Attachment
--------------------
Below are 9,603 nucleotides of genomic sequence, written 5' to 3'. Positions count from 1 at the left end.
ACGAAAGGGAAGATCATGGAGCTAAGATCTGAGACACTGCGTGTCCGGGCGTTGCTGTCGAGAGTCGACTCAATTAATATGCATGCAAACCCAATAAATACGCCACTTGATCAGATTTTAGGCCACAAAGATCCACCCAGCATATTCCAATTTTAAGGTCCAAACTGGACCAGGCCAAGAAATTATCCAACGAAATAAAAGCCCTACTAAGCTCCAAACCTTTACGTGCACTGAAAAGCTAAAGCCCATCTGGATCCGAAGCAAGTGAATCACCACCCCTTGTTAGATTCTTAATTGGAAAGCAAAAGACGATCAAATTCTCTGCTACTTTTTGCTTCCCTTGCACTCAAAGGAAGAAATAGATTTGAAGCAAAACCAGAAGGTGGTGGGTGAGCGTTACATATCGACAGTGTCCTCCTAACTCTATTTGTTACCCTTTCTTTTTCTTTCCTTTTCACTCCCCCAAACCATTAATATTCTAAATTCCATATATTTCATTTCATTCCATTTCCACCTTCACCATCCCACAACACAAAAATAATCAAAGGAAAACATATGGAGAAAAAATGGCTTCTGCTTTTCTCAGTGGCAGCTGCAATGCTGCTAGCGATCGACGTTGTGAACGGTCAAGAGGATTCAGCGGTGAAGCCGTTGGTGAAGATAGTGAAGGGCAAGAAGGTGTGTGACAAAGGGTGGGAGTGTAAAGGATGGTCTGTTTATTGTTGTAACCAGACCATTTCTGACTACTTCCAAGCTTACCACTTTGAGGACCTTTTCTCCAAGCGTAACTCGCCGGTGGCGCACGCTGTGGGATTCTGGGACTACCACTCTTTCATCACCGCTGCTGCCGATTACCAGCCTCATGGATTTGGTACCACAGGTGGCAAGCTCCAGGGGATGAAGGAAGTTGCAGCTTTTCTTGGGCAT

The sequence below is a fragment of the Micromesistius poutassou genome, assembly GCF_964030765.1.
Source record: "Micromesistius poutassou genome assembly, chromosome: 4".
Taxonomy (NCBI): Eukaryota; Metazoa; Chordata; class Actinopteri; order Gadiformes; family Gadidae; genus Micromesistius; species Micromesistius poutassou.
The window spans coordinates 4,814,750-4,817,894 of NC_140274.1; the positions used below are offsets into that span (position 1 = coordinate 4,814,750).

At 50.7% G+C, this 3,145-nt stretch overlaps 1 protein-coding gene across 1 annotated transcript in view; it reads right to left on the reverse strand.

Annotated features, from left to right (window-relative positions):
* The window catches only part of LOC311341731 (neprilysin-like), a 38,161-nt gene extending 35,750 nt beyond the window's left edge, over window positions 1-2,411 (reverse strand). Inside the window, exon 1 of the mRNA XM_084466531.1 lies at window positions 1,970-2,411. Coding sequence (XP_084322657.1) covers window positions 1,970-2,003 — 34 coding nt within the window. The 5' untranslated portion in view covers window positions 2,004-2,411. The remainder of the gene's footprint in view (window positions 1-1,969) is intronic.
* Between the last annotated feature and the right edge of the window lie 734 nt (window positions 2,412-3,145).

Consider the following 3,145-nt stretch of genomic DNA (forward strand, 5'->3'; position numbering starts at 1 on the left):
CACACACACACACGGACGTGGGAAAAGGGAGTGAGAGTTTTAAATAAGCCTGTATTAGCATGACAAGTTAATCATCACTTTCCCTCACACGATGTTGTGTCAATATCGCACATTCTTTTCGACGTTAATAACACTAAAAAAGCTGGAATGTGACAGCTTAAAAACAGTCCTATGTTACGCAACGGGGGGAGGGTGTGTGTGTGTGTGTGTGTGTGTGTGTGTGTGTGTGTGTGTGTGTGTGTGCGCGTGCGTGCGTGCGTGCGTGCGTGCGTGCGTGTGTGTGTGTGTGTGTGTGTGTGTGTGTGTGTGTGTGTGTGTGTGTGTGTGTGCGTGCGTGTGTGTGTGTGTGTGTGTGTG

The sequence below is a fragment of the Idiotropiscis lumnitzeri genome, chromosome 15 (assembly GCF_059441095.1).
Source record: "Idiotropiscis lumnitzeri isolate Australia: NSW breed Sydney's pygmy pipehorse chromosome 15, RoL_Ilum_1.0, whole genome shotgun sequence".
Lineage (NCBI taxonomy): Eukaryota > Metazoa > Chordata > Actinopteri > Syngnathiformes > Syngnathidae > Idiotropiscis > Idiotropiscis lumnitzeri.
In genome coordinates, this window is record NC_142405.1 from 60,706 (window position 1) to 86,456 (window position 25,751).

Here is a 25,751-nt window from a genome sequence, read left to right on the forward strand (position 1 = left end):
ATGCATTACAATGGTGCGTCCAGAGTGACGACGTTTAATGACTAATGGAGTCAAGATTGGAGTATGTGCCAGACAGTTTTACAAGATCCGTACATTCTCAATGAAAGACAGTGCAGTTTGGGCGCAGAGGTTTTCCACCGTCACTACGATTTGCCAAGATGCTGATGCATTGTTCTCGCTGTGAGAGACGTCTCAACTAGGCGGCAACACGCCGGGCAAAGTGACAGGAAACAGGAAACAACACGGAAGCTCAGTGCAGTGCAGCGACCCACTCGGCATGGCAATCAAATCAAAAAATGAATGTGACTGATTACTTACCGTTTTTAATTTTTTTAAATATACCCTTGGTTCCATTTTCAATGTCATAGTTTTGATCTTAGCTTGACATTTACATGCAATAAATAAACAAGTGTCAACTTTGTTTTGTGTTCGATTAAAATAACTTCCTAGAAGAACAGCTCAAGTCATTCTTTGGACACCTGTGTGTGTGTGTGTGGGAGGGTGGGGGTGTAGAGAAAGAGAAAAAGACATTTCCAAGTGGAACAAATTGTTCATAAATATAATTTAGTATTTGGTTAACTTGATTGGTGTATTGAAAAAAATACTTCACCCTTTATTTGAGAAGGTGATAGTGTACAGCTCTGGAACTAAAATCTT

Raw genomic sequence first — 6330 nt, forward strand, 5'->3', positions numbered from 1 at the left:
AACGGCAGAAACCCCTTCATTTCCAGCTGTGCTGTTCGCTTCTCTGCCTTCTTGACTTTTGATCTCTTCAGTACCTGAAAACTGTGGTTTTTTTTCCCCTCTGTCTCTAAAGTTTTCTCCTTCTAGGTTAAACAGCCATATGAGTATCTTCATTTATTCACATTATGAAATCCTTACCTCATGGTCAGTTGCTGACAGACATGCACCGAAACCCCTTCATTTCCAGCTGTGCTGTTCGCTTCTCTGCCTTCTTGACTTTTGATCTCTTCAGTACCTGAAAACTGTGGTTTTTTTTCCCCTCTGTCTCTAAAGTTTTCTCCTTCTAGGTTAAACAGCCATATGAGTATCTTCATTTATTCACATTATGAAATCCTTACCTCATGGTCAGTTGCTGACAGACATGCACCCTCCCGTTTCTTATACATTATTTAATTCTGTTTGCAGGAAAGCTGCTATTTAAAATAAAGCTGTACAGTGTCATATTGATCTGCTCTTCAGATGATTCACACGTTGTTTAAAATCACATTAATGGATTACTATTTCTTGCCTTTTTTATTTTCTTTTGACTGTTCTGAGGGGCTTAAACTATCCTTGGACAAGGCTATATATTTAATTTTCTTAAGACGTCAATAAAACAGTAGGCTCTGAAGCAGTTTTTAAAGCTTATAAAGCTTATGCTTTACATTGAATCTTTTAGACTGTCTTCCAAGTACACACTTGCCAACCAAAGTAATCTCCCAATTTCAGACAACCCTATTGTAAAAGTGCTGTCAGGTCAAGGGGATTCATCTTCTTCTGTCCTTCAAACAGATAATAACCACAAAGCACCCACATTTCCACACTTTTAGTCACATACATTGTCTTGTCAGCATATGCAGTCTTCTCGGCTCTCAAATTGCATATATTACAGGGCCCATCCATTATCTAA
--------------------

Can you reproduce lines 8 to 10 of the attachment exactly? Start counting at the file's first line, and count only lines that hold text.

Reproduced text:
Annotated features, from left to right (window-relative positions):
* The window catches only part of LOC311341731 (neprilysin-like), a 38,161-nt gene extending 35,750 nt beyond the window's left edge, over window positions 1-2,411 (reverse strand). Inside the window, exon 1 of the mRNA XM_084466531.1 lies at window positions 1,970-2,411. Coding sequence (XP_084322657.1) covers window positions 1,970-2,003 — 34 coding nt within the window. The 5' untranslated portion in view covers window positions 2,004-2,411. The remainder of the gene's footprint in view (window positions 1-1,969) is intronic.
* Between the last annotated feature and the right edge of the window lie 734 nt (window positions 2,412-3,145).